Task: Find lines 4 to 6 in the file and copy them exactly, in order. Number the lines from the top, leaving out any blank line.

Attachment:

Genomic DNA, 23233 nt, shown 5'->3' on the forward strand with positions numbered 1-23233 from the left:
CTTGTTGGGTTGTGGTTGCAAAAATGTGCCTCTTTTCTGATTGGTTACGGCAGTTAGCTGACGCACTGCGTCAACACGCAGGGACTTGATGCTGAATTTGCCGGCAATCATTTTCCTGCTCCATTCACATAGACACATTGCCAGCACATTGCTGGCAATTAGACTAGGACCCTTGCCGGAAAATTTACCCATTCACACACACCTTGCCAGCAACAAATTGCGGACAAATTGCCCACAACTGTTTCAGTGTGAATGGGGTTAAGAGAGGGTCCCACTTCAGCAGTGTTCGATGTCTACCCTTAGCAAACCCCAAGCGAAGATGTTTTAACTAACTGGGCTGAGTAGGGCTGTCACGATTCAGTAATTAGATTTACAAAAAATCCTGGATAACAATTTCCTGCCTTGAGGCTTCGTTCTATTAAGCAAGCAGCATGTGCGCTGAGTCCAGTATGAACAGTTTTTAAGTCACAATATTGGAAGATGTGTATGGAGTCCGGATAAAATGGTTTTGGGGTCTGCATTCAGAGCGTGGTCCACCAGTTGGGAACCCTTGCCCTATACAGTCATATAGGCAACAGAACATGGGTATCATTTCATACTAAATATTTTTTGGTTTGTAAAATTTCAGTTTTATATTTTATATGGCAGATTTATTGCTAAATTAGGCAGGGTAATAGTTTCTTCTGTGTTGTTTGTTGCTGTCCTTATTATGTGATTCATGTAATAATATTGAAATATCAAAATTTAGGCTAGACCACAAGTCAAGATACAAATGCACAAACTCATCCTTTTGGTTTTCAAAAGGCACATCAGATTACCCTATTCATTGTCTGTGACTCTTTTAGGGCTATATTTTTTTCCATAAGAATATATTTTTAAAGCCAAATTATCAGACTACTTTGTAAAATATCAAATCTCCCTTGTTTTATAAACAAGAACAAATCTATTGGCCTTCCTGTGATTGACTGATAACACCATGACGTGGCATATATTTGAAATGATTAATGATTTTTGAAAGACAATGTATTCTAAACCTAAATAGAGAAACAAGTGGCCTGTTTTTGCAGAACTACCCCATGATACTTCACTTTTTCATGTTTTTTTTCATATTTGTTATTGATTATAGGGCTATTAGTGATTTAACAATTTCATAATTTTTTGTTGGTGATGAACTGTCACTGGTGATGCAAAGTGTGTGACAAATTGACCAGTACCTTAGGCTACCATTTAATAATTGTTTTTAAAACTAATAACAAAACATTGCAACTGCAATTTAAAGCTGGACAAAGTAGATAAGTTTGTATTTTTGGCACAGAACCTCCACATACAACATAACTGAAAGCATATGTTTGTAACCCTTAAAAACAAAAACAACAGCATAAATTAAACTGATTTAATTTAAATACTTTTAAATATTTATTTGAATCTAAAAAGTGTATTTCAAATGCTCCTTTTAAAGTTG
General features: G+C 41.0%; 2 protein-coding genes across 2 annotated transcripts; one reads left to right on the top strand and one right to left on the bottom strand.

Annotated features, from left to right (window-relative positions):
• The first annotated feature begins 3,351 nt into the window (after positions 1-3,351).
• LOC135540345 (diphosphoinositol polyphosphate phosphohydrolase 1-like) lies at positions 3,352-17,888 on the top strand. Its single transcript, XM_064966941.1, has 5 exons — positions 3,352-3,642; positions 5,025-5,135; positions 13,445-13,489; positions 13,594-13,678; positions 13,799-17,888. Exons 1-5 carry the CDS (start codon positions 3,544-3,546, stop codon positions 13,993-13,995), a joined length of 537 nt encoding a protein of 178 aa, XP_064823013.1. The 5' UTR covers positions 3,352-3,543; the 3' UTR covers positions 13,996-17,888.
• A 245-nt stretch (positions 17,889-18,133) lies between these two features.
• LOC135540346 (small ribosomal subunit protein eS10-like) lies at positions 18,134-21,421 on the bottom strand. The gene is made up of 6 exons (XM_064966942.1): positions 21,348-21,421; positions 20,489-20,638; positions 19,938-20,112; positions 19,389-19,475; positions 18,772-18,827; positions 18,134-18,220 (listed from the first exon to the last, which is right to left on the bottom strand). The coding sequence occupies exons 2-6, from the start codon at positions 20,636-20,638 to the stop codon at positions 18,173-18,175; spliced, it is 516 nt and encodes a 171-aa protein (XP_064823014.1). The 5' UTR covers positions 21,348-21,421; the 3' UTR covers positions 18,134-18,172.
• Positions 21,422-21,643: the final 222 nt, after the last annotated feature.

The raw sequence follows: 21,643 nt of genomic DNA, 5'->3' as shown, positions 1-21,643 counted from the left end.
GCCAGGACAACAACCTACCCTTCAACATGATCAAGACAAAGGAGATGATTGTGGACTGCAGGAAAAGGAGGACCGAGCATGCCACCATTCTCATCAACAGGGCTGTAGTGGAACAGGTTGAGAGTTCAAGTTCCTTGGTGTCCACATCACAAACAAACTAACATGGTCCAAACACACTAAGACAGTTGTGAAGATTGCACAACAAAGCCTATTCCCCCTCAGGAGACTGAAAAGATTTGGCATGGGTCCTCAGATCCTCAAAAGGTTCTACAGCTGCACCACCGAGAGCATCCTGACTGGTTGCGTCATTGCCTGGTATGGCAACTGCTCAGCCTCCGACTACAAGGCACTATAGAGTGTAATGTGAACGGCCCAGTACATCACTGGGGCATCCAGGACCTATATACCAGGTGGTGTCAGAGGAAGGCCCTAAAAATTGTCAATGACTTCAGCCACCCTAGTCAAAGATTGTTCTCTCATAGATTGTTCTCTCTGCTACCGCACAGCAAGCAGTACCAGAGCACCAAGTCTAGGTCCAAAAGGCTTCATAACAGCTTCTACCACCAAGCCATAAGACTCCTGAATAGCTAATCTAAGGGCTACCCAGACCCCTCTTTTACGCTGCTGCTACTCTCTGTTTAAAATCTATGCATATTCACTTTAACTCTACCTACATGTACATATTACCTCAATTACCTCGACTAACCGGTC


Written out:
Annotated features, from left to right (window-relative positions):
• The first annotated feature begins 3,351 nt into the window (after positions 1-3,351).
• LOC135540345 (diphosphoinositol polyphosphate phosphohydrolase 1-like) lies at positions 3,352-17,888 on the top strand. Its single transcript, XM_064966941.1, has 5 exons — positions 3,352-3,642; positions 5,025-5,135; positions 13,445-13,489; positions 13,594-13,678; positions 13,799-17,888. Exons 1-5 carry the CDS (start codon positions 3,544-3,546, stop codon positions 13,993-13,995), a joined length of 537 nt encoding a protein of 178 aa, XP_064823013.1. The 5' UTR covers positions 3,352-3,543; the 3' UTR covers positions 13,996-17,888.